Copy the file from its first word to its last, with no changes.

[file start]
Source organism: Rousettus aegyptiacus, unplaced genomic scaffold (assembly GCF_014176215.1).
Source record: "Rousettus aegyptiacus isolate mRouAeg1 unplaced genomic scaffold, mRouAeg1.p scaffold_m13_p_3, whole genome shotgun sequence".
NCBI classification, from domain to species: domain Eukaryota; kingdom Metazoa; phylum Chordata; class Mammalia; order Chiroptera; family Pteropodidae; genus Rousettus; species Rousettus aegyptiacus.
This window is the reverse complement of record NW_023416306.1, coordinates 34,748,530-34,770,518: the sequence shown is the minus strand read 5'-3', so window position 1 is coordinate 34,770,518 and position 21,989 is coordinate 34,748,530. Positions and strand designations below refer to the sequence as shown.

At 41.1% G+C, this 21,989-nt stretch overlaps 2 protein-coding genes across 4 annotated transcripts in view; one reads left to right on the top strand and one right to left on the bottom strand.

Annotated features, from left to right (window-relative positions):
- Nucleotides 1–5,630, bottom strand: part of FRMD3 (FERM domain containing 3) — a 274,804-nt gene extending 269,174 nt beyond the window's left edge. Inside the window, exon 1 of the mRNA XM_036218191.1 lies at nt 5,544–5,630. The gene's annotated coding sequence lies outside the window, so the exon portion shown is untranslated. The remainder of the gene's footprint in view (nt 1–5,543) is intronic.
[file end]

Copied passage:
Source organism: Rousettus aegyptiacus, unplaced genomic scaffold (assembly GCF_014176215.1).
Source record: "Rousettus aegyptiacus isolate mRouAeg1 unplaced genomic scaffold, mRouAeg1.p scaffold_m13_p_3, whole genome shotgun sequence".
NCBI classification, from domain to species: domain Eukaryota; kingdom Metazoa; phylum Chordata; class Mammalia; order Chiroptera; family Pteropodidae; genus Rousettus; species Rousettus aegyptiacus.
This window is the reverse complement of record NW_023416306.1, coordinates 34,748,530-34,770,518: the sequence shown is the minus strand read 5'-3', so window position 1 is coordinate 34,770,518 and position 21,989 is coordinate 34,748,530. Positions and strand designations below refer to the sequence as shown.

At 41.1% G+C, this 21,989-nt stretch overlaps 2 protein-coding genes across 4 annotated transcripts in view; one reads left to right on the top strand and one right to left on the bottom strand.

Annotated features, from left to right (window-relative positions):
- Nucleotides 1–5,630, bottom strand: part of FRMD3 (FERM domain containing 3) — a 274,804-nt gene extending 269,174 nt beyond the window's left edge. Inside the window, exon 1 of the mRNA XM_036218191.1 lies at nt 5,544–5,630. The gene's annotated coding sequence lies outside the window, so the exon portion shown is untranslated. The remainder of the gene's footprint in view (nt 1–5,543) is intronic.